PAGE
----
Saturday, June 05, 2004

Harper's big defence plans a reminder of his Iraq war eagerness

VICTORIA - I'm guessing Conservative leader Stephen Harper is badly out of step with most Canadians on defence spending - just as he was when he wanted to join the war on Iraq.
Harper wants to increase military spending by 10 per cent immediately, an extra $1.2 billion a year.
Over time a Conservative government would increase military spending by $8 billion a year, he says, a 67-per-cent jump. We'd hire more soldiers, pushing the ranks from the current 52,000 to 80,000, and sink money into new equipment.
Canadians should ensure that the military has the resources to do the work that we ask them to do. That has not always been true, and it's wrong to send people off on potentially dangerous missions with outdated equipment.
But Canada spends $12 billion a year on its armed forces - about $400 per capita. And despite the efforts of a strong defence lobby, most polls show that Canadians think the spending priority should be health care or other programs to improve our quality of life.
It's easy to pluck statistics from the air to prove that Canada spends too little, or too much, on the military. Most comparable countries spend a significantly larger share of their GDP on their military. And Liberal governments did sharply reduce military spending through the '90s to elminate the deficit.
But Canada still ranks 16th on a list of 160 countries around the world in defence spending. We're 11th out of 19 in spending among NATO countries. The number of troops puts us in the top third of European and North American countries.
For an alleged fiscal conservative, Mr. Harper's posiiton is surprising.
Because surely before we introduce massive military spending increase, we need to decide what we want our military to do.
The current mission includes three tasks - protecting Canada, defending North America in co-operation with the U.S. and contributing to peace and international security.
Protecting Canada - and North America - against who, exactly? There's no evidence of any conventional military threats (and despite the fears, there's also little evidence of any real terrorist threats).
And there is even less evidence that the best way to deal with the threats of the new century is by increasing the number of conventional troops, or spending billions on arms programs - like the Navy's $10-billion frigates - that appear firmly aimed at the issues of the past.
It's laudable that the military has a goal of contributing to peace and international security.
But what is the best way of accomplishing that goal? Today we have fewer than 4,000 troops overseas - 2,200 in Afghanistan, 200 in the Mideast, 500 in Haiti, 655 in Bosnia-Herzegovina. It's difficult, dangerous work. It is also a small component of what Canada's military does, and one that could be handled within the current budget. (Or certainly without a 67-per-cent increase.)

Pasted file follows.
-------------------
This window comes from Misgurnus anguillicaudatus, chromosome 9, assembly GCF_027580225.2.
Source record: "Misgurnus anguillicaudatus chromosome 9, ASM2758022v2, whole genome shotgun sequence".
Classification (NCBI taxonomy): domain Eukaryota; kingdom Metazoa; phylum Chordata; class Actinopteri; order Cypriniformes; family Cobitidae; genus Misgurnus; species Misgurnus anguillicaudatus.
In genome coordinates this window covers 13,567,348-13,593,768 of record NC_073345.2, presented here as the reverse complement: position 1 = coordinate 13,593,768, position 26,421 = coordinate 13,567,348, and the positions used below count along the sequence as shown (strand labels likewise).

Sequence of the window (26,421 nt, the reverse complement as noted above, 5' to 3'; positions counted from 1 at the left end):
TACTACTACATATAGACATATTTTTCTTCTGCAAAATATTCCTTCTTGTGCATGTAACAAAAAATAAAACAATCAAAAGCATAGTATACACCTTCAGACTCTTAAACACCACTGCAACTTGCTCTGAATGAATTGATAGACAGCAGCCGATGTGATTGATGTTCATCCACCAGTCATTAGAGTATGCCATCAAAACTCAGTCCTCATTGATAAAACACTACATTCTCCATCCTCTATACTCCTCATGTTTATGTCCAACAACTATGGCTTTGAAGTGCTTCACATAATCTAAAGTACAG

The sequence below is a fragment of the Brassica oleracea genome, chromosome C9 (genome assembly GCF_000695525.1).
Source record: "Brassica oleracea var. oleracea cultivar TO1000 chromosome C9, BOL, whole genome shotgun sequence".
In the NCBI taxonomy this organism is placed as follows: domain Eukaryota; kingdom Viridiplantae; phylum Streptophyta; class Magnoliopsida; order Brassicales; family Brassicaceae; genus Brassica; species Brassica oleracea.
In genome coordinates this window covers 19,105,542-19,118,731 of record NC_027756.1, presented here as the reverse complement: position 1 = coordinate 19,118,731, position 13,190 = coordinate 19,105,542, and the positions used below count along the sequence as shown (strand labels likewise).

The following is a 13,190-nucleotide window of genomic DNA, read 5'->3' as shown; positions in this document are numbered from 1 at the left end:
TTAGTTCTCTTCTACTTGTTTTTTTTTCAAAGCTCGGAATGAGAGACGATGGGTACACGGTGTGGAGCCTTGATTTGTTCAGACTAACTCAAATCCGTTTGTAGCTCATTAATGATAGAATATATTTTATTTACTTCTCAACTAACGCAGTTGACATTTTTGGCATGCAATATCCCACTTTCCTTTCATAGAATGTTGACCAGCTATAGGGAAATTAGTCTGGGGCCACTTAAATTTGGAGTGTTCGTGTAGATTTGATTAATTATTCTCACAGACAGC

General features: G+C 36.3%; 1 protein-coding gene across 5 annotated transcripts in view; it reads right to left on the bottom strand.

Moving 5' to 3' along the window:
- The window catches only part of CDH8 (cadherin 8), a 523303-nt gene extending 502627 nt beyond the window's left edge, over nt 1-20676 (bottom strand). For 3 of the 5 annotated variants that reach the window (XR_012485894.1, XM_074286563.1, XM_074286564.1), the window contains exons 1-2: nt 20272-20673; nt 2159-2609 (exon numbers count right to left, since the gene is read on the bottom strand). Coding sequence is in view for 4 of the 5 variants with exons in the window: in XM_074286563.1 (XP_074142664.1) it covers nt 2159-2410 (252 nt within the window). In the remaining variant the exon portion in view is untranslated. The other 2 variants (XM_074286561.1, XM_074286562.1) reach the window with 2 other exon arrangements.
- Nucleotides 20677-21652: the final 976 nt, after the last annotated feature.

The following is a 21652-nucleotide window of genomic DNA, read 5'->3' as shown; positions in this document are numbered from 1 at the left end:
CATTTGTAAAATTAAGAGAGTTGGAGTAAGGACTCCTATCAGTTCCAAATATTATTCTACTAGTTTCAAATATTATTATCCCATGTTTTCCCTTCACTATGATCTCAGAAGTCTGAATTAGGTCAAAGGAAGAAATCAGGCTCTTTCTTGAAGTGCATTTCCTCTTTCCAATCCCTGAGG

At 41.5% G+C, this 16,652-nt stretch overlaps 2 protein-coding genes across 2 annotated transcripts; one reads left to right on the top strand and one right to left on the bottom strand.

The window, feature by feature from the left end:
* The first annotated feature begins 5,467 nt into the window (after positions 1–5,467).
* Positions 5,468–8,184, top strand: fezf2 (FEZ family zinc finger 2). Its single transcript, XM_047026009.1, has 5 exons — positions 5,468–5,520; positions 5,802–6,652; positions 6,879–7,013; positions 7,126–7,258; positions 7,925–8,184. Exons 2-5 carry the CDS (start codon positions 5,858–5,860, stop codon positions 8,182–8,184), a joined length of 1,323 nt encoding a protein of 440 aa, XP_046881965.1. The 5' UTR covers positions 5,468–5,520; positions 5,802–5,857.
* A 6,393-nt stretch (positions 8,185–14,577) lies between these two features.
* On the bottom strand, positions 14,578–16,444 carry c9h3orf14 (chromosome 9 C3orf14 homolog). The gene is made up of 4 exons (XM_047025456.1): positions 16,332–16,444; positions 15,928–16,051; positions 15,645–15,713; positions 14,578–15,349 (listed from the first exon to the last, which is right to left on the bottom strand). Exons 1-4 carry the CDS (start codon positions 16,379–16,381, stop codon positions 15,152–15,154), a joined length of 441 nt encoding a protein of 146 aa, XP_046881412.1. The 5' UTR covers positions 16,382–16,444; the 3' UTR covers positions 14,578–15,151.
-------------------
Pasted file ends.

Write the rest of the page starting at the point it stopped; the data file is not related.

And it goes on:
And perhaps an extra $8 billion a year could be used much more effectively to build peace and security. Supporting health care in struggling countries, or providing assistance in developing an economic infrastructure and effective market economy might be much more effective. (Accepting the reality that sometimes people with guns are the only thing standing between chaos and security.)
It all seems very risky political ground for Mr. Harper, who is the only leader proposing major military spending increases.
For he is also the only leader who - based on his statements at the time - would have sent Canadian troops to join the war on Iraq. Mr. Harper placed a priority on standing with the U.S., even without UN support for an invasion, and believed the claims of imminent risk from weapons of mass destruction.
If he had been prime minister, Canadian troops would now be in Iraq. Some would already have died.
In a campign where the parties have much in common, that's a defining difference.
And it is likely one that many Canadians will remember as they assess the parties' position on the role - and cost - of the military.
- From the Vancouver Sun, June 5

Thursday, June 03, 2004

The Ramsey horror: inquiry needed into whole affair

VICTORIA - There's no way former judge David Ramsey's jail sentence for sexually assaulting and beating girls and young women girls should end this case.
Ramsey's actions were inhuman. He preyed on young aboriginal sex trade workers and then sat in judgment on them in his Prince George courtroom.
One girl was 12 when Ramsey picked her up and paid her for sex. Three months later, he sat on the bench as the girl was brought before him to face minor charges.
And weeks after that hearing - when he had learned of her age, her past sexual abuse, her hard life, her vulnerability - Ramsey recognized her and picked her up again. That time, he paid for rough sex that ended when she fled.
"Go ahead, tell someone," Ramsey told the child. "No one will believe you - once a whore, always a whore."
He was very nearly right. The abuse started in 1992. The RCMP heard rumours of a bad judge in 1999 - although it's hard to see how the information wouldn't have been floating around in a town of 80,000 much earlier.
But even with the specific and persistent rumours, it took three years for the police to identify the judge and lay charges. The officer in charge said they just had rumours to work with, and other cases to investigate.
In fact the case didn't really move forward until another of the victims, appearing before Ramsey in a hearing that would decide whether she could have custody of her child, collapsed outside court and agreed to testify against him.